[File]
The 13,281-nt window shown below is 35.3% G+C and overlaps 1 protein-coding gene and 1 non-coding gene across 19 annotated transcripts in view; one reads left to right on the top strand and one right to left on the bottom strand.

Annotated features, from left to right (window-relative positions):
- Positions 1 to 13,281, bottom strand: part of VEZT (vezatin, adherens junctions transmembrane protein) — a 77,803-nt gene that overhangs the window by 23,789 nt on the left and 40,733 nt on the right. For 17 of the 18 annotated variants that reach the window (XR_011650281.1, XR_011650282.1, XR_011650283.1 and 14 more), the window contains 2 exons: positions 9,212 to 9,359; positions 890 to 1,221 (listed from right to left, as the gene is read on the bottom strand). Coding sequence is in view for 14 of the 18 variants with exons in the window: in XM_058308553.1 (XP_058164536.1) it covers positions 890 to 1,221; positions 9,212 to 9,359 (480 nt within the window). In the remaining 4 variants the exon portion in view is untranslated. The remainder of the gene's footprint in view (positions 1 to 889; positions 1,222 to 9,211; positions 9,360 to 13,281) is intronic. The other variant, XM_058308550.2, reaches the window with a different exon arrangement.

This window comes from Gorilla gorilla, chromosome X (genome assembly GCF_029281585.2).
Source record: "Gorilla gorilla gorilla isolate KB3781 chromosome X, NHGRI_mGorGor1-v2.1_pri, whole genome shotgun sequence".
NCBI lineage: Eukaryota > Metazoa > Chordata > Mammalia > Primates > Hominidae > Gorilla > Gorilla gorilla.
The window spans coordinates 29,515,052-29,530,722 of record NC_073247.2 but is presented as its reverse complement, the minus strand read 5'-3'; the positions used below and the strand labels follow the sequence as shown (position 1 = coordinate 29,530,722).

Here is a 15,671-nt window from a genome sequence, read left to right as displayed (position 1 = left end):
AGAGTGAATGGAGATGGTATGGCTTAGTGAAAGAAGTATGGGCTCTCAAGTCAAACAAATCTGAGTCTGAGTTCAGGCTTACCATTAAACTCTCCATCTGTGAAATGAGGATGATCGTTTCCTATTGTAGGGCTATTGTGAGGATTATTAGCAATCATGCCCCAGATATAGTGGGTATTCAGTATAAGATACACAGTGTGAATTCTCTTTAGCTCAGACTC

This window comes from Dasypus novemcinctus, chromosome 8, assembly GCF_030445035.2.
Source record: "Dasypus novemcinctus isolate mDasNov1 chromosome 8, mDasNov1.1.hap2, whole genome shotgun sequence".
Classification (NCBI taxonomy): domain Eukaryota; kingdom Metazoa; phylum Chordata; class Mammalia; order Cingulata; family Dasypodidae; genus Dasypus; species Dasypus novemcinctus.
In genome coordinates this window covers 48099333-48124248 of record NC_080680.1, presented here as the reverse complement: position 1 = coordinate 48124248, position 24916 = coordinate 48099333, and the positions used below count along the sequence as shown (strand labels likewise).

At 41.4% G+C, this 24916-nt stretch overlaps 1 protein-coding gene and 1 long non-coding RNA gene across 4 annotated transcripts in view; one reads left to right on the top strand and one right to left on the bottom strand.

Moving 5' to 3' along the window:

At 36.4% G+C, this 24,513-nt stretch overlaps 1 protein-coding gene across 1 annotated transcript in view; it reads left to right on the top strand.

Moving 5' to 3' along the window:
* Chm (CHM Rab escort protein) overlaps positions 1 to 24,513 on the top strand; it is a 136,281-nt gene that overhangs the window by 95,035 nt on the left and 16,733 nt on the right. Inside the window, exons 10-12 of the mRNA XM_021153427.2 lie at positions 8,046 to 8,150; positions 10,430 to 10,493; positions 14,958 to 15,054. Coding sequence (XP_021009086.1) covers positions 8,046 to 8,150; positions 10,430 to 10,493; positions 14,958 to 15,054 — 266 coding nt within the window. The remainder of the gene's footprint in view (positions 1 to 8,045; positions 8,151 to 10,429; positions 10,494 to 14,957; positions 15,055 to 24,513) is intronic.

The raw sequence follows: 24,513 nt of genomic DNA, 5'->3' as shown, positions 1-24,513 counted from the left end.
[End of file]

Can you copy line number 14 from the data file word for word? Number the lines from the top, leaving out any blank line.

At 41.4% G+C, this 24916-nt stretch overlaps 1 protein-coding gene and 1 long non-coding RNA gene across 4 annotated transcripts in view; one reads left to right on the top strand and one right to left on the bottom strand.